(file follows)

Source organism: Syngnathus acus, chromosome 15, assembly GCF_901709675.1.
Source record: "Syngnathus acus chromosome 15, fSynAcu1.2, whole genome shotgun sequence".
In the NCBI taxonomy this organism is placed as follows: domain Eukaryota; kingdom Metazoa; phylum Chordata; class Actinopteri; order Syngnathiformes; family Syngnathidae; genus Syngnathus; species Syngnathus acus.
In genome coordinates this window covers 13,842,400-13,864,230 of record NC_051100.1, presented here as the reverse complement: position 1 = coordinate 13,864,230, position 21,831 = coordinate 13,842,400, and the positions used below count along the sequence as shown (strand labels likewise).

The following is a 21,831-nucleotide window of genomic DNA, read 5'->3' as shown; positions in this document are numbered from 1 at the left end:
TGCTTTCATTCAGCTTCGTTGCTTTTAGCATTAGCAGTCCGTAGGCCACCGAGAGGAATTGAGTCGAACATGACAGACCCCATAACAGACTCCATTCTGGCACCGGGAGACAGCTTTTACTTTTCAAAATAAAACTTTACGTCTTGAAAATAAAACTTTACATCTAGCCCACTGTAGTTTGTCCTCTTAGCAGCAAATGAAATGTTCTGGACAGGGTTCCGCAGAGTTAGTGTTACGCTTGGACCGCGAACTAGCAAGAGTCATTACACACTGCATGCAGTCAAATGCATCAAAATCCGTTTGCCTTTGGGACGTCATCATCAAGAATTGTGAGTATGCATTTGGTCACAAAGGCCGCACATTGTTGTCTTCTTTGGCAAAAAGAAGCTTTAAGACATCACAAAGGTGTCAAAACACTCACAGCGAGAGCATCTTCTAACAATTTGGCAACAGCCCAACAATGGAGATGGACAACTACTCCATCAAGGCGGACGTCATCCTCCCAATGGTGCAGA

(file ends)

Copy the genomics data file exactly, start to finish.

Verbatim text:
Source organism: Syngnathus acus, chromosome 15, assembly GCF_901709675.1.
Source record: "Syngnathus acus chromosome 15, fSynAcu1.2, whole genome shotgun sequence".
In the NCBI taxonomy this organism is placed as follows: domain Eukaryota; kingdom Metazoa; phylum Chordata; class Actinopteri; order Syngnathiformes; family Syngnathidae; genus Syngnathus; species Syngnathus acus.
In genome coordinates this window covers 13,842,400-13,864,230 of record NC_051100.1, presented here as the reverse complement: position 1 = coordinate 13,864,230, position 21,831 = coordinate 13,842,400, and the positions used below count along the sequence as shown (strand labels likewise).

The following is a 21,831-nucleotide window of genomic DNA, read 5'->3' as shown; positions in this document are numbered from 1 at the left end:
TGCTTTCATTCAGCTTCGTTGCTTTTAGCATTAGCAGTCCGTAGGCCACCGAGAGGAATTGAGTCGAACATGACAGACCCCATAACAGACTCCATTCTGGCACCGGGAGACAGCTTTTACTTTTCAAAATAAAACTTTACGTCTTGAAAATAAAACTTTACATCTAGCCCACTGTAGTTTGTCCTCTTAGCAGCAAATGAAATGTTCTGGACAGGGTTCCGCAGAGTTAGTGTTACGCTTGGACCGCGAACTAGCAAGAGTCATTACACACTGCATGCAGTCAAATGCATCAAAATCCGTTTGCCTTTGGGACGTCATCATCAAGAATTGTGAGTATGCATTTGGTCACAAAGGCCGCACATTGTTGTCTTCTTTGGCAAAAAGAAGCTTTAAGACATCACAAAGGTGTCAAAACACTCACAGCGAGAGCATCTTCTAACAATTTGGCAACAGCCCAACAATGGAGATGGACAACTACTCCATCAAGGCGGACGTCATCCTCCCAATGGTGCAGA